As the cold weather sets in, you will probably use your furnace more to keep your house warm. This is an opportune time to maintain your furnace to prevent unexpected problems and costly repairs. Here are five common furnace issues that you can avoid with routine maintenance.

1. Problems With the Furnace Fan

The furnace fan, or blower, is crucial to heating your home because it moves the heated air from your furnace through air ducts and into your house. Without proper maintenance, furnace fans can develop problems.

A furnace fan can wear down and accumulate debris over time. Both issues can make your furnace run poorly or cause it to stop working altogether. Worn-out belts are a common issue with fans. They can also slip out of place. If the problem is the belt, you will often hear a high-pitched noise coming from your furnace, and the belt may need to be replaced.

Furnace fans also experience bent blades and frayed electrical wiring. If the blades are bent, they cannot circulate the air properly, which reduces airflow and could lead to further problems with your unit. Issues with the electrical wiring pose a potential safety hazard along with improper flow of electricity. In addition, the ball bearings inside furnace fans can wear down. This issue is usually accompanied by a scraping sound, and your furnace should be turned off. Not attending to this issue can lead to major problems with your unit.

Regularly scheduled maintenance will allow a professional to evaluate your fan belt and detect any of these issues. Fixing or replacing a furnace belt will help your heating system last longer, be more energy efficient, and head off more costly repairs.

2. Problems With the Pilot Light or Ignition

Depending on your HVAC unit, your furnace may have a pilot light or an electric igniter. Older furnaces tend to use pilot lights, which start the process of heating the air once triggered by the thermostat. They are usually located at the bottom of your furnace and can go out when not used for some time.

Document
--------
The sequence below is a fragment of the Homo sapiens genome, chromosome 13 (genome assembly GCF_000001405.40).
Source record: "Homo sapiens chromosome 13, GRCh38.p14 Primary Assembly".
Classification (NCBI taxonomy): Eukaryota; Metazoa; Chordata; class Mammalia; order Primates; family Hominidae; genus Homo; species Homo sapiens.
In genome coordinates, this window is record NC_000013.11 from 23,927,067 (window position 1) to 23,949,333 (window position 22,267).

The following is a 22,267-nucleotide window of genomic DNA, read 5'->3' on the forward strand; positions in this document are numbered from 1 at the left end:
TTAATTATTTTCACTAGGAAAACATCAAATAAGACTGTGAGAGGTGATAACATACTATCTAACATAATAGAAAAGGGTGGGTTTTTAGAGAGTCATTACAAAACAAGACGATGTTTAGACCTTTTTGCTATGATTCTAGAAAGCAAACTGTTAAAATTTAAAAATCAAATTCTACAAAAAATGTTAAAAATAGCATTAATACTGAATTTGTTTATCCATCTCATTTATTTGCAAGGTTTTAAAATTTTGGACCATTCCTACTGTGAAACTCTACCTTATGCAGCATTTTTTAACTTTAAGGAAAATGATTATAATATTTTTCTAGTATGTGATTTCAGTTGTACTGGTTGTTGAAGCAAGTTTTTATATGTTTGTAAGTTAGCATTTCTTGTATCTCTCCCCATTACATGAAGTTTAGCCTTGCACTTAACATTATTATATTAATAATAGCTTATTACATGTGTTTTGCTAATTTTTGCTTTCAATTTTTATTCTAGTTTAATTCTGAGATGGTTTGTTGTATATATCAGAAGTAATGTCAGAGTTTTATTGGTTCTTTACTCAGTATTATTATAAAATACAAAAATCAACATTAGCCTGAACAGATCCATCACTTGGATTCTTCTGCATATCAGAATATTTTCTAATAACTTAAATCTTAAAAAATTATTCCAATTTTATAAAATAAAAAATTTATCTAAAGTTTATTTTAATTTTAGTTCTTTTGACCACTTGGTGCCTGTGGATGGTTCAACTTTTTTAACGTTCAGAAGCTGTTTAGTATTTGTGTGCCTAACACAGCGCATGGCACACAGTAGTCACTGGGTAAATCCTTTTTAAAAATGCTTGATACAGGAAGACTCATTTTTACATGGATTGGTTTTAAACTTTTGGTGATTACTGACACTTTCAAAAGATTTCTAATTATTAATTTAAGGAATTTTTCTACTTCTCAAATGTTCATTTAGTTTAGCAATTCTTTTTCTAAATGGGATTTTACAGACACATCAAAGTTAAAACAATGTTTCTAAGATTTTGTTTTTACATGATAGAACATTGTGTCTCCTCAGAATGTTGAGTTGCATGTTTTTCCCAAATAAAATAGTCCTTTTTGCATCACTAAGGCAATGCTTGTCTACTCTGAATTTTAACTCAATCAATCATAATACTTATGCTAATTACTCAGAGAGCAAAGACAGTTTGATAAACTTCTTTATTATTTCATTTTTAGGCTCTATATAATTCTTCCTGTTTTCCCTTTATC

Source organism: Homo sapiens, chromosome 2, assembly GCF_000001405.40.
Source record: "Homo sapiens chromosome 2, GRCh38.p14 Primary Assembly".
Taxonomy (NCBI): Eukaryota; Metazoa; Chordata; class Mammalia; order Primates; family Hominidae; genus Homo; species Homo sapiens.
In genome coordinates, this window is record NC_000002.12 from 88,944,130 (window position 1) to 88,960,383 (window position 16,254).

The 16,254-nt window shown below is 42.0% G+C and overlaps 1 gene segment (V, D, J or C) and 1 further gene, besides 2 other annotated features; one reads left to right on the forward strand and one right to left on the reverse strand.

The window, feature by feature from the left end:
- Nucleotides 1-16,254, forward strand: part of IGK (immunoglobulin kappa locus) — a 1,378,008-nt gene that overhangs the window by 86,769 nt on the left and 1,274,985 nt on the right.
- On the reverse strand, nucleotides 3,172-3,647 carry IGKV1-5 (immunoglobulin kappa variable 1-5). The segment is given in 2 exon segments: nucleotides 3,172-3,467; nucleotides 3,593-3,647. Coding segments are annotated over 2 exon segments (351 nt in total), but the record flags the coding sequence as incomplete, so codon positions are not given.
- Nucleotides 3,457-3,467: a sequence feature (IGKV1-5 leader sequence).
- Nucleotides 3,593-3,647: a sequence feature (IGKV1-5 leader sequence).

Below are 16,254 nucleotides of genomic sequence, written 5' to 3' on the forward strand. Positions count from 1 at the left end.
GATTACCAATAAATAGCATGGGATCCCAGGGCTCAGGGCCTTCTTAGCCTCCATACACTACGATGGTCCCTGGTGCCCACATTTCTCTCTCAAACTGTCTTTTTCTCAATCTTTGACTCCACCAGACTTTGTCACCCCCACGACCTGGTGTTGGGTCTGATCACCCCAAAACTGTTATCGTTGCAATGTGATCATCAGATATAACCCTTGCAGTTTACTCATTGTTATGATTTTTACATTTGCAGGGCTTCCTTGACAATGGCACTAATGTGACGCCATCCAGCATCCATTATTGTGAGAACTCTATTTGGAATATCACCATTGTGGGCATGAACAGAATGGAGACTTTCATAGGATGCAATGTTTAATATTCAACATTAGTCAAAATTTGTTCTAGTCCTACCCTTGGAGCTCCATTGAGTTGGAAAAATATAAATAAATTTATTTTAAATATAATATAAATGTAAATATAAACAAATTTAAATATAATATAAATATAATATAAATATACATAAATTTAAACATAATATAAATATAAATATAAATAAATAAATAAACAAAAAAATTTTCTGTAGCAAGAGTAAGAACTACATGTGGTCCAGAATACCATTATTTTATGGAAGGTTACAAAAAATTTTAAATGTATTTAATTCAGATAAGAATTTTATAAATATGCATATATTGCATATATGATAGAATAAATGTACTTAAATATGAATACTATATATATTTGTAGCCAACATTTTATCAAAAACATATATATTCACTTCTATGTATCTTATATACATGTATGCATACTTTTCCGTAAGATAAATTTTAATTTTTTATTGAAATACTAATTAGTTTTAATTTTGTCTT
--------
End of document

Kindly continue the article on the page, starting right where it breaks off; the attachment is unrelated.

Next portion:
A pilot light is a blue flame that ignites the gas that travels into your furnace. A common issue is when a pilot light goes out and does not relight. A low flame setting or a dirty pilot orifice could be the reason. The issue could also be a faulty safety switch, which indicates a more dangerous situation.

Routine maintenance can determine the cause of the and the appropriate next steps. Since pilot lights involve gas, relighting them poses a safety risk that is best handled by a service professional. If a pilot light continues to go out, then it may be time to replace it.

Modern furnaces usually use electronic ignition systems to start the heating process. Once the thermostat sends a signal to your furnace, the igniter initiates a spark that lights up the gas coming to your unit. Some electronic ignition systems do not need a spark and instead heat a surface that makes contact with the gas, which in turn directs heated air into your house.

One issue here is that the fuel nozzle of the ignition can become clogged over time from dirt and debris. This clog in turn blocks the flow of gas. With maintenance, a service professional can inspect and clean the ignition area and arrange for any repairs. If your furnace is not turning on, the issue could be the igniter or pilot light.

3. Issues With the Furnace Burner